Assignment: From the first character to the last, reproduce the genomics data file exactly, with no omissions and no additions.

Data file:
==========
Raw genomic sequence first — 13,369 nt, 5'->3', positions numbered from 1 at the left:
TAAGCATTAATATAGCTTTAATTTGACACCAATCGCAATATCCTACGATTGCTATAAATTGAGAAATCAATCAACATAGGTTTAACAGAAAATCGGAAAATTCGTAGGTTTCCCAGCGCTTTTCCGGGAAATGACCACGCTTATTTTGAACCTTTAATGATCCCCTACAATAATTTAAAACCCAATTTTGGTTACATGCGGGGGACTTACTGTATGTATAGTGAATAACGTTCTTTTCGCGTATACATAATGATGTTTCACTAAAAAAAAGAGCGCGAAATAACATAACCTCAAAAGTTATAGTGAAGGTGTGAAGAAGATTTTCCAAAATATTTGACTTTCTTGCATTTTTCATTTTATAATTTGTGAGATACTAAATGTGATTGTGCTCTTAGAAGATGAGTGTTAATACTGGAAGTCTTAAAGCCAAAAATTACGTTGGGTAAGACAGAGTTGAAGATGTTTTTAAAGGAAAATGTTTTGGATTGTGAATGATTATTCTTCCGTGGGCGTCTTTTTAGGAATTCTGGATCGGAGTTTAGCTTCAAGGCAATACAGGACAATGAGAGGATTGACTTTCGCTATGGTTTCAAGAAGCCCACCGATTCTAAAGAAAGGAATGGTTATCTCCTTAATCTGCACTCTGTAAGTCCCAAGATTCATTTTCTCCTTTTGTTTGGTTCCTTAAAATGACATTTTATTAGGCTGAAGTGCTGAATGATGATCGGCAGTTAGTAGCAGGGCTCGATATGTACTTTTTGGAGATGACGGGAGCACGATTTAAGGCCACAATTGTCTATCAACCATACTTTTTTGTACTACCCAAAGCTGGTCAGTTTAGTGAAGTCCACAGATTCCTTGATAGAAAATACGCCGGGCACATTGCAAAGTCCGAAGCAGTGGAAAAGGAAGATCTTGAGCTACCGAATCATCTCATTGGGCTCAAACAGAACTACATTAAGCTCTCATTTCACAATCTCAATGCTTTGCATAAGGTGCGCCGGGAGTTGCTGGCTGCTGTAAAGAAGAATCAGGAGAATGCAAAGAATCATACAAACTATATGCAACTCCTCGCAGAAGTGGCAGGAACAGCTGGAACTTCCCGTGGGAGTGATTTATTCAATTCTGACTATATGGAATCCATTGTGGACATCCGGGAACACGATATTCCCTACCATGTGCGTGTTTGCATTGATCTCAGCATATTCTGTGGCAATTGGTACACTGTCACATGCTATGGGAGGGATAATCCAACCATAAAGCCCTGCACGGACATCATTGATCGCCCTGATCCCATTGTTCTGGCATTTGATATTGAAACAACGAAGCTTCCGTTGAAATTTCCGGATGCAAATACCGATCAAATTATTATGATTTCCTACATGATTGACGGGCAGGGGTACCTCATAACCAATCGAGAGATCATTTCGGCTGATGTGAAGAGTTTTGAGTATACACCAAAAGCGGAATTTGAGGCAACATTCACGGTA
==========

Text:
Raw genomic sequence first — 13,369 nt, 5'->3', positions numbered from 1 at the left:
TAAGCATTAATATAGCTTTAATTTGACACCAATCGCAATATCCTACGATTGCTATAAATTGAGAAATCAATCAACATAGGTTTAACAGAAAATCGGAAAATTCGTAGGTTTCCCAGCGCTTTTCCGGGAAATGACCACGCTTATTTTGAACCTTTAATGATCCCCTACAATAATTTAAAACCCAATTTTGGTTACATGCGGGGGACTTACTGTATGTATAGTGAATAACGTTCTTTTCGCGTATACATAATGATGTTTCACTAAAAAAAAGAGCGCGAAATAACATAACCTCAAAAGTTATAGTGAAGGTGTGAAGAAGATTTTCCAAAATATTTGACTTTCTTGCATTTTTCATTTTATAATTTGTGAGATACTAAATGTGATTGTGCTCTTAGAAGATGAGTGTTAATACTGGAAGTCTTAAAGCCAAAAATTACGTTGGGTAAGACAGAGTTGAAGATGTTTTTAAAGGAAAATGTTTTGGATTGTGAATGATTATTCTTCCGTGGGCGTCTTTTTAGGAATTCTGGATCGGAGTTTAGCTTCAAGGCAATACAGGACAATGAGAGGATTGACTTTCGCTATGGTTTCAAGAAGCCCACCGATTCTAAAGAAAGGAATGGTTATCTCCTTAATCTGCACTCTGTAAGTCCCAAGATTCATTTTCTCCTTTTGTTTGGTTCCTTAAAATGACATTTTATTAGGCTGAAGTGCTGAATGATGATCGGCAGTTAGTAGCAGGGCTCGATATGTACTTTTTGGAGATGACGGGAGCACGATTTAAGGCCACAATTGTCTATCAACCATACTTTTTTGTACTACCCAAAGCTGGTCAGTTTAGTGAAGTCCACAGATTCCTTGATAGAAAATACGCCGGGCACATTGCAAAGTCCGAAGCAGTGGAAAAGGAAGATCTTGAGCTACCGAATCATCTCATTGGGCTCAAACAGAACTACATTAAGCTCTCATTTCACAATCTCAATGCTTTGCATAAGGTGCGCCGGGAGTTGCTGGCTGCTGTAAAGAAGAATCAGGAGAATGCAAAGAATCATACAAACTATATGCAACTCCTCGCAGAAGTGGCAGGAACAGCTGGAACTTCCCGTGGGAGTGATTTATTCAATTCTGACTATATGGAATCCATTGTGGACATCCGGGAACACGATATTCCCTACCATGTGCGTGTTTGCATTGATCTCAGCATATTCTGTGGCAATTGGTACACTGTCACATGCTATGGGAGGGATAATCCAACCATAAAGCCCTGCACGGACATCATTGATCGCCCTGATCCCATTGTTCTGGCATTTGATATTGAAACAACGAAGCTTCCGTTGAAATTTCCGGATGCAAATACCGATCAAATTATTATGATTTCCTACATGATTGACGGGCAGGGGTACCTCATAACCAATCGAGAGATCATTTCGGCTGATGTGAAGAGTTTTGAGTATACACCAAAAGCGGAATTTGAGGCAACATTCACGGTA